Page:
Chief Sales Officer vs. Chief Revenue Officer, what’s the difference?
Chief Sales Officer and Chief Revenue Officer. They’re the two positions typically tasked with leading a sales organization. They take care of everything from helping to build a winning sales strategy to leading the team to victory. But what are the differences between a CSO and a CRO?
A Chief Sales Officer (CSO) is responsible for ensuring the team achieves target growth and meets sales revenue targets. They’re at the top of the sales hierarchy and frequently oversee sales VPs and Sales Managers. Those supervisors in turn oversee the salespeople who make up the bulk of the team.
Much of a CSO’s focus is on deals closing. They may take a more hands-on role with VIP clients to show there’s an executive closely involved with the account. However, mostly this means hiring, training, and scaling the sales team.
A Chief Revenue Officer (CRO) oversees the entire revenue organization. The exact job description depends on the organization, but their domain often includes:
- New business sales
- Sales operations
- Marketing operations
- Renewals and upsells
- Sales Development Reps (SDR)
Every dollar that rolls into an organization generally passes through the CRO or a program they run.
There is certainly some overlap between the Chief Sales Officer and Chief Revenue Officer positions. Both are essential cogs in the organization wheel. Both need to have solid interpersonal skills and knowledge of important technology. And both must have a vision of what a solid sales strategy looks like but be able to adapt as needed.
All that said, there are also differences.
Think of the CSO as the person most focused on closing deals. When it’s time to hustle for new business, the CSO is ready to act. A CRO oversees many other departments, including marketing, operations, and client renewals.
The Chief Sales Officer has their finger on the pulse of sales, and that means daily check-ins on the sales team and monitoring all relevant numbers. They’re always busy analyzing sales data, refining sales strategies, and finding more ways to support the sales staff. Because CSOs are in charge of ensuring market penetration, they’re also devising ways for the team to generate and nurture leads.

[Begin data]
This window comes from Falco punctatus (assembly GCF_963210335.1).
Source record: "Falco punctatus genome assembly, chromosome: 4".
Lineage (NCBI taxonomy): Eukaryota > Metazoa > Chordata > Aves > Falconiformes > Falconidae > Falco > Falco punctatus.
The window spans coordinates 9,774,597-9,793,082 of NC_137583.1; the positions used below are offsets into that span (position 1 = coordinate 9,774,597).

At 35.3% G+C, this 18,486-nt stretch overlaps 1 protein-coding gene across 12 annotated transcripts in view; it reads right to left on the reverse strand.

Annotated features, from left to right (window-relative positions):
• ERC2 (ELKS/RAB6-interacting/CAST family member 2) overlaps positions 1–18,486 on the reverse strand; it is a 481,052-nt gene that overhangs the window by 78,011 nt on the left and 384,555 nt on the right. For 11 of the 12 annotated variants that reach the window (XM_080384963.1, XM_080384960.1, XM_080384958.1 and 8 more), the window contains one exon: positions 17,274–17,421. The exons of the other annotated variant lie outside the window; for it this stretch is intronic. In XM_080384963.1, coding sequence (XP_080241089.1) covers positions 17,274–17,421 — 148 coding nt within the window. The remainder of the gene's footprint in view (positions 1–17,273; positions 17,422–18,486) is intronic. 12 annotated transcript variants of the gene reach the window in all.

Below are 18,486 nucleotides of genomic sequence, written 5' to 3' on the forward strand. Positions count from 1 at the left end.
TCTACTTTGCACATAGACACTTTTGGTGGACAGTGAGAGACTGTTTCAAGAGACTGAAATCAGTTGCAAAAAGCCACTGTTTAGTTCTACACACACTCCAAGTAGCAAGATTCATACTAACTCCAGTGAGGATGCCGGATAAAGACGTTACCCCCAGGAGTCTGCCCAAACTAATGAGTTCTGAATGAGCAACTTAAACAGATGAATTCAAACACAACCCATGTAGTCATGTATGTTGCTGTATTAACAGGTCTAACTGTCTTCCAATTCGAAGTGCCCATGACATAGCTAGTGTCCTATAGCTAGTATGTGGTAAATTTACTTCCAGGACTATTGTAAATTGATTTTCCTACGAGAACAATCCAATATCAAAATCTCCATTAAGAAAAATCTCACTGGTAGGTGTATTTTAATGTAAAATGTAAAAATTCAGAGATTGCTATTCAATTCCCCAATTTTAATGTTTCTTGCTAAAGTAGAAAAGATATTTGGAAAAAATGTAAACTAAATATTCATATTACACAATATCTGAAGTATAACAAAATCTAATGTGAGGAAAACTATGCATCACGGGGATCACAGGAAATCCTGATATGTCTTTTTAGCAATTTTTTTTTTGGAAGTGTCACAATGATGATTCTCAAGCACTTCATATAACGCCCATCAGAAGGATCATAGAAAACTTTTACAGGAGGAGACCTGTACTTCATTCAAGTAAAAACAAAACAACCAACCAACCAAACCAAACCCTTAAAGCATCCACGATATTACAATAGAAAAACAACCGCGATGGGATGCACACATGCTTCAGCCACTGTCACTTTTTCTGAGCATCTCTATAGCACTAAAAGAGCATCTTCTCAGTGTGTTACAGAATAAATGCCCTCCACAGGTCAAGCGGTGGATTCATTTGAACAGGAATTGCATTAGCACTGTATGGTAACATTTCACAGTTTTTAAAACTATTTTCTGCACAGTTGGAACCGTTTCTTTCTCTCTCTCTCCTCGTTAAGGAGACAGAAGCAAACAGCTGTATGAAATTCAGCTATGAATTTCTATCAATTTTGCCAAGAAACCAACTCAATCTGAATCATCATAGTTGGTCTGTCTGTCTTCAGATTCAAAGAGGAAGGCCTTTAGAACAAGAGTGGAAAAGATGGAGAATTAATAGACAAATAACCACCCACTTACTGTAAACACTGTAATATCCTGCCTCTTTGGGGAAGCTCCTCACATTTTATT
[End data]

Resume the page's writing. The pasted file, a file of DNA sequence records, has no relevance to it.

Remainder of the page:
Chief Revenue Officers are master multitaskers, constantly rotating their attention from department to department. They’ll spend each day checking in with marketing, sales, and customer service to gauge the health of the company. More of a big-picture position, a CRO is always looking at every piece of the company to ensure they create a successful whole.
Because CSOs are so hyper-focused on sales, they tend to come from a sales background. They’ve worked hard to scale the ranks. They may have started out as a newbie salesperson, hitting targets and winning over clients for years. If you had to close a deal, you’d want the CSO on the call because they know the entire process inside and out.
A CRO might come from a sales background, but they’re just as likely to have come up in marketing or operations. Their purpose on a conference call is to give input on strategy and long-term planning.
In truth, both positions are complicated, stressful, and rewarding in equal measure.
CSOs are deeply entrenched in the never-resting sales engine. They have to flit from person to person, project to project, account to account. When they’re not busy making sure there are enough salespeople or forecasting the next quarter, they’re finding new ways to reach the company’s ideal customer profile. There are weekly goals, monthly goals, and quarterly goals to meet, and the pressure is omnipresent.
CROs are a new C-suite position born of the need to have an executive who can float between departments and be equally effective. It’s a more holistic approach to multichannel management. If you have an interest in sales as well as marketing and operations, you might enjoy being a CRO.
Some organizations have both a CSO and CRO. In that case, the CSO likely reports to the CRO, giving the Chief Revenue Officer more responsibility and say in many operational and sales situations.
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